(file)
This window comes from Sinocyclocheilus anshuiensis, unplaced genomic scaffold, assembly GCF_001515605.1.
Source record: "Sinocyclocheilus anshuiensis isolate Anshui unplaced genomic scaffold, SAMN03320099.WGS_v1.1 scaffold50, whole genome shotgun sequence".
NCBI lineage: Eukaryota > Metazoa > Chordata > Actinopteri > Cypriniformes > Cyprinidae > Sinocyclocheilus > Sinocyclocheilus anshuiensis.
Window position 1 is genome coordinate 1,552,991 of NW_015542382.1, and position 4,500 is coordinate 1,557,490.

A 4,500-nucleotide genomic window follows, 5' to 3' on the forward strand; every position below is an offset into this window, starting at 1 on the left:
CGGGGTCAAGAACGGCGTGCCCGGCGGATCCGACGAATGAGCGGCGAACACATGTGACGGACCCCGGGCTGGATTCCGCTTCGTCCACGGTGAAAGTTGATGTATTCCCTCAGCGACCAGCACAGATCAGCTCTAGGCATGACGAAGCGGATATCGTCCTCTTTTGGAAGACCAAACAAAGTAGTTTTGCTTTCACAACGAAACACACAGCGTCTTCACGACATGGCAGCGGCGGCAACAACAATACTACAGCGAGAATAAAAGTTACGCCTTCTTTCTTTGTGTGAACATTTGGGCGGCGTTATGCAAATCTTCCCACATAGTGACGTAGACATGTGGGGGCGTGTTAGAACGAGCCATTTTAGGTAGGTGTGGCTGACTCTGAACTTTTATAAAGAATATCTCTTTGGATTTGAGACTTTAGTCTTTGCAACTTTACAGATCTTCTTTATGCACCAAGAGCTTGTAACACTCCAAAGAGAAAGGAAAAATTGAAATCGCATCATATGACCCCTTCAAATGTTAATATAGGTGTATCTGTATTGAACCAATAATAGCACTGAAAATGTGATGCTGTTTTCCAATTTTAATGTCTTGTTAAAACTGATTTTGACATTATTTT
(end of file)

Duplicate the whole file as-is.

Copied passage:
This window comes from Sinocyclocheilus anshuiensis, unplaced genomic scaffold, assembly GCF_001515605.1.
Source record: "Sinocyclocheilus anshuiensis isolate Anshui unplaced genomic scaffold, SAMN03320099.WGS_v1.1 scaffold50, whole genome shotgun sequence".
NCBI lineage: Eukaryota > Metazoa > Chordata > Actinopteri > Cypriniformes > Cyprinidae > Sinocyclocheilus > Sinocyclocheilus anshuiensis.
Window position 1 is genome coordinate 1,552,991 of NW_015542382.1, and position 4,500 is coordinate 1,557,490.

A 4,500-nucleotide genomic window follows, 5' to 3' on the forward strand; every position below is an offset into this window, starting at 1 on the left:
CGGGGTCAAGAACGGCGTGCCCGGCGGATCCGACGAATGAGCGGCGAACACATGTGACGGACCCCGGGCTGGATTCCGCTTCGTCCACGGTGAAAGTTGATGTATTCCCTCAGCGACCAGCACAGATCAGCTCTAGGCATGACGAAGCGGATATCGTCCTCTTTTGGAAGACCAAACAAAGTAGTTTTGCTTTCACAACGAAACACACAGCGTCTTCACGACATGGCAGCGGCGGCAACAACAATACTACAGCGAGAATAAAAGTTACGCCTTCTTTCTTTGTGTGAACATTTGGGCGGCGTTATGCAAATCTTCCCACATAGTGACGTAGACATGTGGGGGCGTGTTAGAACGAGCCATTTTAGGTAGGTGTGGCTGACTCTGAACTTTTATAAAGAATATCTCTTTGGATTTGAGACTTTAGTCTTTGCAACTTTACAGATCTTCTTTATGCACCAAGAGCTTGTAACACTCCAAAGAGAAAGGAAAAATTGAAATCGCATCATATGACCCCTTCAAATGTTAATATAGGTGTATCTGTATTGAACCAATAATAGCACTGAAAATGTGATGCTGTTTTCCAATTTTAATGTCTTGTTAAAACTGATTTTGACATTATTTT